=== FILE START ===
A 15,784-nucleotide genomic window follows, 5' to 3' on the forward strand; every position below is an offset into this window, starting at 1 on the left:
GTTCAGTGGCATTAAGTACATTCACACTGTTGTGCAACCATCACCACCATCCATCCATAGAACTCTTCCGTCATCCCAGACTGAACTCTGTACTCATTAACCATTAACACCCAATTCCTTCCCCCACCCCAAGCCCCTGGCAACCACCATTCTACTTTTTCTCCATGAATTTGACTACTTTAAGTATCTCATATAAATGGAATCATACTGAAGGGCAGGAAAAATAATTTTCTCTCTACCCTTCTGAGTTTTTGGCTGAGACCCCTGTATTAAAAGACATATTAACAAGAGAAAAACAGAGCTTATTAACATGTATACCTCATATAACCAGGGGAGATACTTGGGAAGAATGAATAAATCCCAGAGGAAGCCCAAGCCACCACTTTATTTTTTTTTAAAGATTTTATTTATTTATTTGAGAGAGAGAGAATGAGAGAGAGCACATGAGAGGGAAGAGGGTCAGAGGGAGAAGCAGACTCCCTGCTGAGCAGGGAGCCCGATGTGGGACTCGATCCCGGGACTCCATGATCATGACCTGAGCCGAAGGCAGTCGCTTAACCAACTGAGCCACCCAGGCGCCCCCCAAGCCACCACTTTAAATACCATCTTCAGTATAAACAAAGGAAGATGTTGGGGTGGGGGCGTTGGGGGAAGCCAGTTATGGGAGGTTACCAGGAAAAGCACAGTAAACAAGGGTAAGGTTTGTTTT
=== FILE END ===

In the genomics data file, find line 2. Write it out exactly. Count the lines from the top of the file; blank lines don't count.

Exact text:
GTTCAGTGGCATTAAGTACATTCACACTGTTGTGCAACCATCACCACCATCCATCCATAGAACTCTTCCGTCATCCCAGACTGAACTCTGTACTCATTAACCATTAACACCCAATTCCTTCCCCCACCCCAAGCCCCTGGCAACCACCATTCTACTTTTTCTCCATGAATTTGACTACTTTAAGTATCTCATATAAATGGAATCATACTGAAGGGCAGGAAAAATAATTTTCTCTCTACCCTTCTGAGTTTTTGGCTGAGACCCCTGTATTAAAAGACATATTAACAAGAGAAAAACAGAGCTTATTAACATGTATACCTCATATAACCAGGGGAGATACTTGGGAAGAATGAATAAATCCCAGAGGAAGCCCAAGCCACCACTTTATTTTTTTTTAAAGATTTTATTTATTTATTTGAGAGAGAGAGAATGAGAGAGAGCACATGAGAGGGAAGAGGGTCAGAGGGAGAAGCAGACTCCCTGCTGAGCAGGGAGCCCGATGTGGGACTCGATCCCGGGACTCCATGATCATGACCTGAGCCGAAGGCAGTCGCTTAACCAACTGAGCCACCCAGGCGCCCCCCAAGCCACCACTTTAAATACCATCTTCAGTATAAACAAAGGAAGATGTTGGGGTGGGGGCGTTGGGGGAAGCCAGTTATGGGAGGTTACCAGGAAAAGCACAGTAAACAAGGGTAAGGTTTGTTTT